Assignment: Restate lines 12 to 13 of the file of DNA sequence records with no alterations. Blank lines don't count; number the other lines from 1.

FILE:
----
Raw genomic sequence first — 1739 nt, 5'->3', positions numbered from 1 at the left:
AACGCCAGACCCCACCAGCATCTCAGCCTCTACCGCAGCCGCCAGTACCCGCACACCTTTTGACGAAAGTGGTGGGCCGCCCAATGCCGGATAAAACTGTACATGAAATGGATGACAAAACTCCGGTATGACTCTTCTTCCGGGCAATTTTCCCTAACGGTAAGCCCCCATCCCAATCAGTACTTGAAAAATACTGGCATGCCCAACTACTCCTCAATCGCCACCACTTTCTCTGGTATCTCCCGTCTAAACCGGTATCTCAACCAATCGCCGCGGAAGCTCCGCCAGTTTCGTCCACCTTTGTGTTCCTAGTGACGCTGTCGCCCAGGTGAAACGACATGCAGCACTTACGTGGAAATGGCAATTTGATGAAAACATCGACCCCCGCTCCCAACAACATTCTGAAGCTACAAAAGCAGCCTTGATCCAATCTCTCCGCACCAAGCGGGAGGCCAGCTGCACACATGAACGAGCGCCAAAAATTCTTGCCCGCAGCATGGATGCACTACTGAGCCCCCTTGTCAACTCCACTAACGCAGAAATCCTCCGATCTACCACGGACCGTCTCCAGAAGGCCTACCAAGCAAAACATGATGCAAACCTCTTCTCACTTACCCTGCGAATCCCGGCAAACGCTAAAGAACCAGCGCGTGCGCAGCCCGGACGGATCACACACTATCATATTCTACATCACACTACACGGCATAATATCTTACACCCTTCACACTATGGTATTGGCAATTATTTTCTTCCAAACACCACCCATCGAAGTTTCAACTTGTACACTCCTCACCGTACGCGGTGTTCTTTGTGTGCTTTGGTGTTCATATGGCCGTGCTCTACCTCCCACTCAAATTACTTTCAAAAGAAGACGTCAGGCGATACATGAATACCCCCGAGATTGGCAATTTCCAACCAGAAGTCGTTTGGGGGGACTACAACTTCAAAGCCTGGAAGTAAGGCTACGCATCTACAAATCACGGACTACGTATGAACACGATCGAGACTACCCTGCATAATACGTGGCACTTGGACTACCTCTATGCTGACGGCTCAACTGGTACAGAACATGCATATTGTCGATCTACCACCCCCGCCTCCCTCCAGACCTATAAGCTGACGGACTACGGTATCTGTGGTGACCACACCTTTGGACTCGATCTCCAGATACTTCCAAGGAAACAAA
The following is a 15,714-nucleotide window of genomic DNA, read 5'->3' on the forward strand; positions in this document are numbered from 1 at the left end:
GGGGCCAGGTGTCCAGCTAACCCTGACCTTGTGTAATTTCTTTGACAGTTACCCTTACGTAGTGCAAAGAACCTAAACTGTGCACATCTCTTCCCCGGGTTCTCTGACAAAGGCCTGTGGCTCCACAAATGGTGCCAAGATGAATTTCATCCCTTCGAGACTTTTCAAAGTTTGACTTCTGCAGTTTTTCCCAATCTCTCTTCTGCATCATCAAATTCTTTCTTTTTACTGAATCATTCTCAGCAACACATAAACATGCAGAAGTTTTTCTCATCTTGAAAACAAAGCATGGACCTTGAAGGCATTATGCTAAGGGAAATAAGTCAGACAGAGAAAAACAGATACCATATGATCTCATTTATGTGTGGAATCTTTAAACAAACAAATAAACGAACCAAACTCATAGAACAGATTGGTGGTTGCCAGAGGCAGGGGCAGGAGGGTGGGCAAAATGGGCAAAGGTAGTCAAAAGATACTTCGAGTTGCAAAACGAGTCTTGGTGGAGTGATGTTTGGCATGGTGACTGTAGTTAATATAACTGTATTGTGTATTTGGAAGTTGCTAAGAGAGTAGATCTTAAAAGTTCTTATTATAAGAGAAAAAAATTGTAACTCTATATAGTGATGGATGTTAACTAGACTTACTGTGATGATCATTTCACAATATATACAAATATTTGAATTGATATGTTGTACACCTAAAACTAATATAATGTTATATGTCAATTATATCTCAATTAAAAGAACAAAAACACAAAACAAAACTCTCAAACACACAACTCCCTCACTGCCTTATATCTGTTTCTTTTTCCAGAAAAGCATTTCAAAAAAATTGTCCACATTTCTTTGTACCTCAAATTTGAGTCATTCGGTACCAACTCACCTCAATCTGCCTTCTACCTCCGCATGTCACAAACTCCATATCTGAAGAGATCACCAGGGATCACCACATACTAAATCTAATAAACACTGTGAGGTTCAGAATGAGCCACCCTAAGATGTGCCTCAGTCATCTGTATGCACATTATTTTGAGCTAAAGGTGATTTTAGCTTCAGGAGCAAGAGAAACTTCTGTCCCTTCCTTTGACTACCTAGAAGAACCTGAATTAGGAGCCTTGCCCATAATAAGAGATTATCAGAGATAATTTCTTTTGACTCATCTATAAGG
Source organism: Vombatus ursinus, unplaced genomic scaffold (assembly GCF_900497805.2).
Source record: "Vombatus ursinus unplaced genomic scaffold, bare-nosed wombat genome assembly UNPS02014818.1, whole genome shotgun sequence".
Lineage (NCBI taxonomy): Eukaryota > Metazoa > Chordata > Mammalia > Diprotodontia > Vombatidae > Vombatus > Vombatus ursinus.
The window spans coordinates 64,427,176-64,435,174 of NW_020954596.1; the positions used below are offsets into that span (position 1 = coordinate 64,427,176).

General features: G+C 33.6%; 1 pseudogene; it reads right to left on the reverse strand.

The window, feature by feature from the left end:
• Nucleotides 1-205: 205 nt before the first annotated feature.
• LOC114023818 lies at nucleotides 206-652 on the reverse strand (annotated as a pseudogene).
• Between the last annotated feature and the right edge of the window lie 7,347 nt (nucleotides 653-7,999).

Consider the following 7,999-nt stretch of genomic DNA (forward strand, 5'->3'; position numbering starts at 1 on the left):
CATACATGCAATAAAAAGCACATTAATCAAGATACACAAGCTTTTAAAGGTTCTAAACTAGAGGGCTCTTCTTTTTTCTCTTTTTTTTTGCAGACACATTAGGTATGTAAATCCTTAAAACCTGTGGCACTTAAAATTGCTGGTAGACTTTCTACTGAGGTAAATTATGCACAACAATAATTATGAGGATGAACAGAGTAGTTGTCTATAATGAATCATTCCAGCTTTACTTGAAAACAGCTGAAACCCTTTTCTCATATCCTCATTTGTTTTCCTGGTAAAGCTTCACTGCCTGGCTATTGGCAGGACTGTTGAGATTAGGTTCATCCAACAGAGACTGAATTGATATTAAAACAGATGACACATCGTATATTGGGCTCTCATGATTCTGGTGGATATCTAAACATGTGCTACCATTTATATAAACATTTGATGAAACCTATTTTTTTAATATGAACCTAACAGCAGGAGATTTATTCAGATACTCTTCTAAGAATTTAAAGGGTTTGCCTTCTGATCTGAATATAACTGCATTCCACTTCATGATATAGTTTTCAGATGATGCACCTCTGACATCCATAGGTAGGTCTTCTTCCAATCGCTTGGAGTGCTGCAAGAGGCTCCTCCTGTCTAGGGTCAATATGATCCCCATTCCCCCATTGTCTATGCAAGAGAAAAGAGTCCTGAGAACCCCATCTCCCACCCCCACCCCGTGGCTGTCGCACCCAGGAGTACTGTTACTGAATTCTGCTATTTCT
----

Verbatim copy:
• LOC114023818 lies at nucleotides 206-652 on the reverse strand (annotated as a pseudogene).
• Between the last annotated feature and the right edge of the window lie 7,347 nt (nucleotides 653-7,999).